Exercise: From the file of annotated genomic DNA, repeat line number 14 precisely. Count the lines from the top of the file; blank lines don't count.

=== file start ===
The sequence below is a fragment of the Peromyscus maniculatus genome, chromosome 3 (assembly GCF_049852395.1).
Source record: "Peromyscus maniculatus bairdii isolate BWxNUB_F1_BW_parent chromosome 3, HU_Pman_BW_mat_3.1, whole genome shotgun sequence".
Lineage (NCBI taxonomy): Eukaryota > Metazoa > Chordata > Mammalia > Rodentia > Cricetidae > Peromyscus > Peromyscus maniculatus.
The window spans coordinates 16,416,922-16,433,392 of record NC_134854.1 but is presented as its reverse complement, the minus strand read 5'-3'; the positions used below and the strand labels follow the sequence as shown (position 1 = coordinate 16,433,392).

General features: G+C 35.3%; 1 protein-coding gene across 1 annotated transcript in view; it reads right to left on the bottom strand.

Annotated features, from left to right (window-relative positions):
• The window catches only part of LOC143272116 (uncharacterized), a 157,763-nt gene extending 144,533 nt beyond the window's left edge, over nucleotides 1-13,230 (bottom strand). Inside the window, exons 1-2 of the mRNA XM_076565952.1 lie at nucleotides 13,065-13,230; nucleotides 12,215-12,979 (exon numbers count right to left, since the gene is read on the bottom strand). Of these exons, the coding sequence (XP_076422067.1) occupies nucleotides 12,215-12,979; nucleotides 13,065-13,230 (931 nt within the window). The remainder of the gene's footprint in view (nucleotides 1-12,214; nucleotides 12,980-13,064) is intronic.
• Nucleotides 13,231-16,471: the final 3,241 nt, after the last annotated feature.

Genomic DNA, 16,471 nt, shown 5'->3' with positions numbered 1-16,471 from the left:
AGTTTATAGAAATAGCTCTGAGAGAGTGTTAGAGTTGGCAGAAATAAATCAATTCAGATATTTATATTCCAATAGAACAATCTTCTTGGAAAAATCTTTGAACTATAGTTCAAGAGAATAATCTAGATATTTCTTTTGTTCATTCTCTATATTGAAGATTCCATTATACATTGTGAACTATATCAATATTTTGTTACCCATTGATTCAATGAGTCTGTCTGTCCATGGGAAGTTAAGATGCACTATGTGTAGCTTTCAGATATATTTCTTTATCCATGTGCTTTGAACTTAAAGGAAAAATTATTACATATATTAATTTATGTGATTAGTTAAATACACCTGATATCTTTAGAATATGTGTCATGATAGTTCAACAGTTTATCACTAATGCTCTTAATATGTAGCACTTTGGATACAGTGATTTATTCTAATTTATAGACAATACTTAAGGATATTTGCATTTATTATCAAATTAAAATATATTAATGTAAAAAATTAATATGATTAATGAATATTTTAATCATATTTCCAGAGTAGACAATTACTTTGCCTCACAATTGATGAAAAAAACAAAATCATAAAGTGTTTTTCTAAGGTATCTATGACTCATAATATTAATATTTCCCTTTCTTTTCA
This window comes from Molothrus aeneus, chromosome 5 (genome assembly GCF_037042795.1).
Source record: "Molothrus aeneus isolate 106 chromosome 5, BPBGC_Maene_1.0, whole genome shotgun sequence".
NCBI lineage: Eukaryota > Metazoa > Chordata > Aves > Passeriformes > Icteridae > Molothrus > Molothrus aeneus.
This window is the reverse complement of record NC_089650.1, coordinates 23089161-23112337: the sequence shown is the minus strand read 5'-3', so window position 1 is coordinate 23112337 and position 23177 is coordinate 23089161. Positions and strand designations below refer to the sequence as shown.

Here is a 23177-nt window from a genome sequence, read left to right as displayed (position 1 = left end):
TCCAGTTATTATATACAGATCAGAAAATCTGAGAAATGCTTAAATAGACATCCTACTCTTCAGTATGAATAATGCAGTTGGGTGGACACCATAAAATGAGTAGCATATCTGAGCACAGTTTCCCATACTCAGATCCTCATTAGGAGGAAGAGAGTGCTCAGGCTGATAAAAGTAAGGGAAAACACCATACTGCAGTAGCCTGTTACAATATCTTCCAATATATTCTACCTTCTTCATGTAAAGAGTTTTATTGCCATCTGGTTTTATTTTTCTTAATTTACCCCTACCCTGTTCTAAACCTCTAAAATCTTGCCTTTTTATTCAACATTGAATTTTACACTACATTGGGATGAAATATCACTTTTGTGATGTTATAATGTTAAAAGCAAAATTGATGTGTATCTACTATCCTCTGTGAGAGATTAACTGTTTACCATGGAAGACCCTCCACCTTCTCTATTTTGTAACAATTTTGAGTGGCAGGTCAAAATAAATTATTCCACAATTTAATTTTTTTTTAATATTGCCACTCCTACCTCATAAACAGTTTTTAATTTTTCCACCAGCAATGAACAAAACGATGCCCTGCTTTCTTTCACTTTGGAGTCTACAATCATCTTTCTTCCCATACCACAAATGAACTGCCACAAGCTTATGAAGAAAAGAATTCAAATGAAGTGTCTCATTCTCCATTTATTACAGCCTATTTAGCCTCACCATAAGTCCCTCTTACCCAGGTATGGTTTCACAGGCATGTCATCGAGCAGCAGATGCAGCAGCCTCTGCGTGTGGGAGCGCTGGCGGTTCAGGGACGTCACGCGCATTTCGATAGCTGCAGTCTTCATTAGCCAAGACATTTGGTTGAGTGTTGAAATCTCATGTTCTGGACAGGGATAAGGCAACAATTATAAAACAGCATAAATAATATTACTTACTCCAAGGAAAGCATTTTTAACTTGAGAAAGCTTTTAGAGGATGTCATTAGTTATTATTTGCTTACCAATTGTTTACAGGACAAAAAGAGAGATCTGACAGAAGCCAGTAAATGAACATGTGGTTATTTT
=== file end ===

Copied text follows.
This window is the reverse complement of record NC_089650.1, coordinates 23089161-23112337: the sequence shown is the minus strand read 5'-3', so window position 1 is coordinate 23112337 and position 23177 is coordinate 23089161. Positions and strand designations below refer to the sequence as shown.